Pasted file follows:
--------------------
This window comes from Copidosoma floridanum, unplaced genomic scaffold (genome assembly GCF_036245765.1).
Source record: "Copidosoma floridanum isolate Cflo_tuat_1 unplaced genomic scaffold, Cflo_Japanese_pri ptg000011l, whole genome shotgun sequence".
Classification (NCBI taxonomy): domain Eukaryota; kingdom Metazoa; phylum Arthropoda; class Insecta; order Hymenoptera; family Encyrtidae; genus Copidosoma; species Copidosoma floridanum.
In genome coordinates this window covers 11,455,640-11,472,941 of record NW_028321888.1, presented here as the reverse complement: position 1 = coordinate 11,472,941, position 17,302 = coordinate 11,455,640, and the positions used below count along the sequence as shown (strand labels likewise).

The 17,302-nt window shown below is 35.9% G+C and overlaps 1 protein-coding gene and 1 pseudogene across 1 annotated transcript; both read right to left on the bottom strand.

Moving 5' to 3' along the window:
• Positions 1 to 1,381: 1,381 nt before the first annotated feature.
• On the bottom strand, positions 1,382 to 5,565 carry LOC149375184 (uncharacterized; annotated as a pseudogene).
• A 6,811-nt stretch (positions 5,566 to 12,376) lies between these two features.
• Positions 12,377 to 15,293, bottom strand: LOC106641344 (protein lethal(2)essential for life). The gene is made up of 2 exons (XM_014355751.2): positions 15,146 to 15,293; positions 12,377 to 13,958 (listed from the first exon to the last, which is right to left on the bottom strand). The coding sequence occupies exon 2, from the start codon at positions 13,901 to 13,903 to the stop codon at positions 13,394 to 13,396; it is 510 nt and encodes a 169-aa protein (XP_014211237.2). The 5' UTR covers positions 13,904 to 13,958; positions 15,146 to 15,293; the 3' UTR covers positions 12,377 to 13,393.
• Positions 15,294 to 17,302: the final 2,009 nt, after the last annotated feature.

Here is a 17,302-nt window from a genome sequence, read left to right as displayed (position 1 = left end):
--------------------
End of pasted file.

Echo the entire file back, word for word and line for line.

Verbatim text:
This window comes from Copidosoma floridanum, unplaced genomic scaffold (genome assembly GCF_036245765.1).
Source record: "Copidosoma floridanum isolate Cflo_tuat_1 unplaced genomic scaffold, Cflo_Japanese_pri ptg000011l, whole genome shotgun sequence".
Classification (NCBI taxonomy): domain Eukaryota; kingdom Metazoa; phylum Arthropoda; class Insecta; order Hymenoptera; family Encyrtidae; genus Copidosoma; species Copidosoma floridanum.
In genome coordinates this window covers 11,455,640-11,472,941 of record NW_028321888.1, presented here as the reverse complement: position 1 = coordinate 11,472,941, position 17,302 = coordinate 11,455,640, and the positions used below count along the sequence as shown (strand labels likewise).

The 17,302-nt window shown below is 35.9% G+C and overlaps 1 protein-coding gene and 1 pseudogene across 1 annotated transcript; both read right to left on the bottom strand.

Moving 5' to 3' along the window:
• Positions 1 to 1,381: 1,381 nt before the first annotated feature.
• On the bottom strand, positions 1,382 to 5,565 carry LOC149375184 (uncharacterized; annotated as a pseudogene).
• A 6,811-nt stretch (positions 5,566 to 12,376) lies between these two features.
• Positions 12,377 to 15,293, bottom strand: LOC106641344 (protein lethal(2)essential for life). The gene is made up of 2 exons (XM_014355751.2): positions 15,146 to 15,293; positions 12,377 to 13,958 (listed from the first exon to the last, which is right to left on the bottom strand). The coding sequence occupies exon 2, from the start codon at positions 13,901 to 13,903 to the stop codon at positions 13,394 to 13,396; it is 510 nt and encodes a 169-aa protein (XP_014211237.2). The 5' UTR covers positions 13,904 to 13,958; positions 15,146 to 15,293; the 3' UTR covers positions 12,377 to 13,393.
• Positions 15,294 to 17,302: the final 2,009 nt, after the last annotated feature.

Here is a 17,302-nt window from a genome sequence, read left to right as displayed (position 1 = left end):